Trump plan for drug prices won't include direct negotiations

Clay Curtis
May 11, 2018

The administration is not expected to act on a key Trump campaign pledge to use the massive buying power of the federal government's Medicare program to directly negotiate lower drug prices for seniors.

An outline of the plan was described Thursday by senior administration officials who spoke on the condition of anonymity to discuss it ahead of Trump's speech, which is scheduled for 2 the White House.

For the industry and investors, numerous proposals will come as no surprise.

President Trump gestures during his speech at an NRA convention in Dallas.

Friday's speech may provide some clarity for investors, but the prospect of healthcare and drug pricing being a hot topic heading into the mid-term US congressional elections in November may lead worries about the sector to persist.

Trump's prolific tweets sank drugmaker stocks in January 2017 when he accused the companies of "getting away with murder" with their pricing.

"We expect more rhetoric than reform", Height Securities analysts wrote in a note on Friday. Health and Human Services Secretary Alex Azar said last week that Trump's plan will be based on the 2019 budget proposal, but go "further, much further" in attacking high list prices and out-of-pocket costs. The 193-company biotech gauge is a barometer of market sentiment about the industry and pricing issues.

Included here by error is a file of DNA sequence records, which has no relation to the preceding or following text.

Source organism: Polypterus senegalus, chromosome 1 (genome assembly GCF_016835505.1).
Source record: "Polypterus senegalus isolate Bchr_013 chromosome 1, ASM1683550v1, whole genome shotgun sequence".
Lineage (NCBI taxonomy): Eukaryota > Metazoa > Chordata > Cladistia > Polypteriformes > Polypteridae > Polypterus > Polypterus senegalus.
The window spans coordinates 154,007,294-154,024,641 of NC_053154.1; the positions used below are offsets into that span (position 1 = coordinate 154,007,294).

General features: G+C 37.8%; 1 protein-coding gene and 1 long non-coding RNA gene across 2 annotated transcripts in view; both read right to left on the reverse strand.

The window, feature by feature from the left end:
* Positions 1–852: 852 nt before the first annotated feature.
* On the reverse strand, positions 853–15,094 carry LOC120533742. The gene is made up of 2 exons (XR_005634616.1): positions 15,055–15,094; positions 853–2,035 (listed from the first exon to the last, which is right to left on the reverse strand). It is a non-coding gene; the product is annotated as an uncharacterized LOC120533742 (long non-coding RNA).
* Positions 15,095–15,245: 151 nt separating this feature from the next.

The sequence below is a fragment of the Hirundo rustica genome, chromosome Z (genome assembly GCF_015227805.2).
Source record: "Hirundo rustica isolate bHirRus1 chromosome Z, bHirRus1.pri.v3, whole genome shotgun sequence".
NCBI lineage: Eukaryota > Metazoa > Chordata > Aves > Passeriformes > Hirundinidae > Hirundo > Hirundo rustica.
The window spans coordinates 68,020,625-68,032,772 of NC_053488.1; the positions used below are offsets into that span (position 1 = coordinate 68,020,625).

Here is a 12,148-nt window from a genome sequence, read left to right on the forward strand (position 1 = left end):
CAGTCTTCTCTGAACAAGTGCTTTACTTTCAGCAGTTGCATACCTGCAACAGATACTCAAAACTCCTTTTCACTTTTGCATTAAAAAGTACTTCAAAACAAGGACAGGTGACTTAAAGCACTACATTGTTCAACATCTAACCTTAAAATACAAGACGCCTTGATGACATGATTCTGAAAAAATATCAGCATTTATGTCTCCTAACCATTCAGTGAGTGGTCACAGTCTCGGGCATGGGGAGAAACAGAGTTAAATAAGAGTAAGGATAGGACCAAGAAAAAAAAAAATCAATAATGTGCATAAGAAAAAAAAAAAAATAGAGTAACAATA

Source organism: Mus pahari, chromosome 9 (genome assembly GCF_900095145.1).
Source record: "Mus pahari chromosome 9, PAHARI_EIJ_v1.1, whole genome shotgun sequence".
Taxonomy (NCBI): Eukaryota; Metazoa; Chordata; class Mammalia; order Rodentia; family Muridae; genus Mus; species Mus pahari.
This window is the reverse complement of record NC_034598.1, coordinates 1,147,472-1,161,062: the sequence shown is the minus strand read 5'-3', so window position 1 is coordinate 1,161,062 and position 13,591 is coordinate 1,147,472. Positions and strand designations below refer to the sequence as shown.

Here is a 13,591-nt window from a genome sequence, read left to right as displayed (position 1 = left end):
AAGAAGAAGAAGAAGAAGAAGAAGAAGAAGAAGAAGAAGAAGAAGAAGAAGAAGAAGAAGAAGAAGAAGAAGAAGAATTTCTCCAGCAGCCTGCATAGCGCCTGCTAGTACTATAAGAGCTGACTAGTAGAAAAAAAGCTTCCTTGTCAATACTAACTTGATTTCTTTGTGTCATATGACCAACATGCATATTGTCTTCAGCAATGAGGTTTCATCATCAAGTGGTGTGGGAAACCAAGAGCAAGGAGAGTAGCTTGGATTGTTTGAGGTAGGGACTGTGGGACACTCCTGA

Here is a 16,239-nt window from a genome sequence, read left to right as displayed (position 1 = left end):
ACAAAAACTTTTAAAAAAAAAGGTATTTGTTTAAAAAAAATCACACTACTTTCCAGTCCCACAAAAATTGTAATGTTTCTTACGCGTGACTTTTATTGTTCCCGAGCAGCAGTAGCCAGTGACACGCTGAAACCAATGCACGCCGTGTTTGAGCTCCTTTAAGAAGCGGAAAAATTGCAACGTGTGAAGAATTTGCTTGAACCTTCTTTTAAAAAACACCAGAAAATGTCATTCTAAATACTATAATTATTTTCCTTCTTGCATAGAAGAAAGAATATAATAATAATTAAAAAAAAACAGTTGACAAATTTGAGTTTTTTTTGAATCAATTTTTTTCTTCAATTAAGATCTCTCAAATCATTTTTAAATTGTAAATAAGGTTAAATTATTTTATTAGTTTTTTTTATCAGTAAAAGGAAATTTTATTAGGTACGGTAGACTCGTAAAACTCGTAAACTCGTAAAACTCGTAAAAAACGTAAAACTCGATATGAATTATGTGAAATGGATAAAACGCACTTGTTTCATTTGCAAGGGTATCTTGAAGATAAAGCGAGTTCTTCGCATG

Parts of the plan were previously released in the president's budget proposal and would require action by Congress.

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Dan Mendelson, a health care consultant, said: "If they don't address the cost that patients see at the pharmacy counter it's not going to be seen as responsive".

Asked if the plan would include direct negotiations by Medicare, the official said, "No, we are talking about something different".

On Thursday, administration officials also vowed to address foreign governments that rely on US medicines but pay drastically lower prices due to government controls.

Pharmaceutical companies often launch their drugs with high initial prices.

Food and Drug Administration Commissioner Scott Gottlieb kicked things off a year ago by expediting reviews of applications to get new generic drugs to market. Azar told Bloomberg TV this idea needs to be part of the discussion the president's speech will spark.

David Maris, an analyst at Wells Fargo & Co., said last week that many in the industry and investors "do not see the trouble brewing". But the administration has spent the past few weeks dropping clues about the policy directions it favors - including a slew of technical proposals that do little to threaten the pharmaceutical industry that would seem to be at greatest risk from any plan to lower drug prices. FDA Commissioner Scott Gottlieb - another Trump appointee with industry connections - hinted at a plan to "dismantle" the convoluted system of discounts and rebates between drugmakers and health care middlemen. Some rebates are passed to consumers, but in other cases insurers and pharmacy-benefit managers keep or redistribute them.

Q: Is he for Medicare negotiating drug prices or not?

But after railing against drug prices for months, Trump's unwillingness to push Medicare price negotiations leaves pricing power in the hands of the industry.

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